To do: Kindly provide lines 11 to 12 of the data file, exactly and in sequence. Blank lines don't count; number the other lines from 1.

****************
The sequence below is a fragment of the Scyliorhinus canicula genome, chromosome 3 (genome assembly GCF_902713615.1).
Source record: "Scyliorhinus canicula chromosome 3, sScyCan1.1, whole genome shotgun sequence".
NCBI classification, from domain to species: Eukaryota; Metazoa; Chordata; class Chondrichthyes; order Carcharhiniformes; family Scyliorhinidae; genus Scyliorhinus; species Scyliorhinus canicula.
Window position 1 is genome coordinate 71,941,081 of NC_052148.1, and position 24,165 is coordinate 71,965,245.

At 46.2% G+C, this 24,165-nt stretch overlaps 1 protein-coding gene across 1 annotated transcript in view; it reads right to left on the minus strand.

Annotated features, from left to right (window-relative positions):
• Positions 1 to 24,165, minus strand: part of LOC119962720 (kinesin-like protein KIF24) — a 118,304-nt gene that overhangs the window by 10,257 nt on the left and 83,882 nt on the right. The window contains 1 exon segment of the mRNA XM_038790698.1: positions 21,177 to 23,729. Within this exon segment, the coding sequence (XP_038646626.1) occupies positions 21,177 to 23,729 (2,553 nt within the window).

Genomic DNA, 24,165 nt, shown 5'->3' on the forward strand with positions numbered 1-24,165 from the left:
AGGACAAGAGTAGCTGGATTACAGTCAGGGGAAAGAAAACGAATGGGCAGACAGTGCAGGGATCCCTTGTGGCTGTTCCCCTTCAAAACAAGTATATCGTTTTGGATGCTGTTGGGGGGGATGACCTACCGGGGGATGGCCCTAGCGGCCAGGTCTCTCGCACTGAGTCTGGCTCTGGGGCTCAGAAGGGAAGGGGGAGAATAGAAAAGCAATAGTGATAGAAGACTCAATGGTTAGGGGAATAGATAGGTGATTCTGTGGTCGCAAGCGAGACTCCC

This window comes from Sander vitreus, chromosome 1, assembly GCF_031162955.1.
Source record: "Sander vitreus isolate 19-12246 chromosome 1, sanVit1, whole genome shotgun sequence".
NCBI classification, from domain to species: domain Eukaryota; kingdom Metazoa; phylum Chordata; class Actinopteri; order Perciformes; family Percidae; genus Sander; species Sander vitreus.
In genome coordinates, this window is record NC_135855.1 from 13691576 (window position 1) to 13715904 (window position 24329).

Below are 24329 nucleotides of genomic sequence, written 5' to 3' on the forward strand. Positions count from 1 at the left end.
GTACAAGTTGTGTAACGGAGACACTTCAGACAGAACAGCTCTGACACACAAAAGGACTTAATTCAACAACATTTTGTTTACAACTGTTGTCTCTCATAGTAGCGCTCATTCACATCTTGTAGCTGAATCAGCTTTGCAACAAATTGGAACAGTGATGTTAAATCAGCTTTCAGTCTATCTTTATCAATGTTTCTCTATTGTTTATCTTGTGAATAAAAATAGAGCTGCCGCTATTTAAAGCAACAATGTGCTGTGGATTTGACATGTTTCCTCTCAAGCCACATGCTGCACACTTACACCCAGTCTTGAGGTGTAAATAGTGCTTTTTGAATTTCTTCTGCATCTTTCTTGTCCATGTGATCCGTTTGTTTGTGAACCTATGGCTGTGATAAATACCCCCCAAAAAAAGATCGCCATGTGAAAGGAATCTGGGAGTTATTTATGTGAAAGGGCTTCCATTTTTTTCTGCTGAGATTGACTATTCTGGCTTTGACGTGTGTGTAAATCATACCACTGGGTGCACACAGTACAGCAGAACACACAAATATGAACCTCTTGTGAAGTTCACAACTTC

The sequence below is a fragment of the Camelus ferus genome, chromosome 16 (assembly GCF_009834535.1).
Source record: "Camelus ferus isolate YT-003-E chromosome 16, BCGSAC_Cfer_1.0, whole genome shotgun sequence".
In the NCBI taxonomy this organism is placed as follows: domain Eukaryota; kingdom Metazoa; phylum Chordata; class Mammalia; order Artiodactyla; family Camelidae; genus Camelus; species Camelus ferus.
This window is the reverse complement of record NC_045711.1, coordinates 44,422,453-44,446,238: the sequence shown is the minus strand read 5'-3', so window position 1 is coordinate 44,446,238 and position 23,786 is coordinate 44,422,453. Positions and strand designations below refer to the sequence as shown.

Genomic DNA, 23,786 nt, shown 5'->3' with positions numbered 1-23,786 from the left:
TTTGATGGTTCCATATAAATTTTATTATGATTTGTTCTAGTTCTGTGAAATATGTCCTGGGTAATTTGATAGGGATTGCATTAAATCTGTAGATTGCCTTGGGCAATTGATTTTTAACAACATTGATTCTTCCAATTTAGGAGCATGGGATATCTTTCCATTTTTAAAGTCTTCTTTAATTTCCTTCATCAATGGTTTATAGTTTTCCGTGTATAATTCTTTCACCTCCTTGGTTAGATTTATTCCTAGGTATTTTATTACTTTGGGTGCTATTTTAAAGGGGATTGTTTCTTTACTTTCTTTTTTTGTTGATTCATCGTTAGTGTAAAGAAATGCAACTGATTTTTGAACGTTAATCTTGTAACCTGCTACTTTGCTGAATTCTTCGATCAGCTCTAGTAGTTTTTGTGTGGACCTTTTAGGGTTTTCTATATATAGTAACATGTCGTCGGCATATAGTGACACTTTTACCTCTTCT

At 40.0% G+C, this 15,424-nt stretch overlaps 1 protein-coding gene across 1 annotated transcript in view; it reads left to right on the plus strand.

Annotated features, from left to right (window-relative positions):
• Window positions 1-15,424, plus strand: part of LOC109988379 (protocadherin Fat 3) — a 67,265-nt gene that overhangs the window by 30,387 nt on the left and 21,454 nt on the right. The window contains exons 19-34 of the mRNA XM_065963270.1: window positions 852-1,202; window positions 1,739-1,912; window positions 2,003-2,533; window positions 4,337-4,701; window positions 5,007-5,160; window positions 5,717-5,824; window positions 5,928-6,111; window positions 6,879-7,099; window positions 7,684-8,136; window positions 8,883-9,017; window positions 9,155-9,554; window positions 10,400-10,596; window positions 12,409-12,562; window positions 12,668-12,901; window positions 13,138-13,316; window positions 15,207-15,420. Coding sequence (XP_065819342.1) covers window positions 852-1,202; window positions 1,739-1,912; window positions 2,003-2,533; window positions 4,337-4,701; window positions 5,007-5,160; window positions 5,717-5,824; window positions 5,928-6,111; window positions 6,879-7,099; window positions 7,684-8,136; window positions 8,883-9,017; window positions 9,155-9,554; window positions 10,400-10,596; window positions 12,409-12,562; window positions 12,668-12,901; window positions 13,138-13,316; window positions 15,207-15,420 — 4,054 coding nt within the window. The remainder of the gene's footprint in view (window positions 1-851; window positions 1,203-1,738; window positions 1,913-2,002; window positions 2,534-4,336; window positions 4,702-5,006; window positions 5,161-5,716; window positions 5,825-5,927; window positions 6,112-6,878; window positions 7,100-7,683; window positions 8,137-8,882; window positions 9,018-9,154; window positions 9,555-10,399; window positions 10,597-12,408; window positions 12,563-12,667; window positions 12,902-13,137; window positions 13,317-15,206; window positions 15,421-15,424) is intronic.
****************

Source record: "Sander vitreus isolate 19-12246 chromosome 1, sanVit1, whole genome shotgun sequence".
NCBI classification, from domain to species: domain Eukaryota; kingdom Metazoa; phylum Chordata; class Actinopteri; order Perciformes; family Percidae; genus Sander; species Sander vitreus.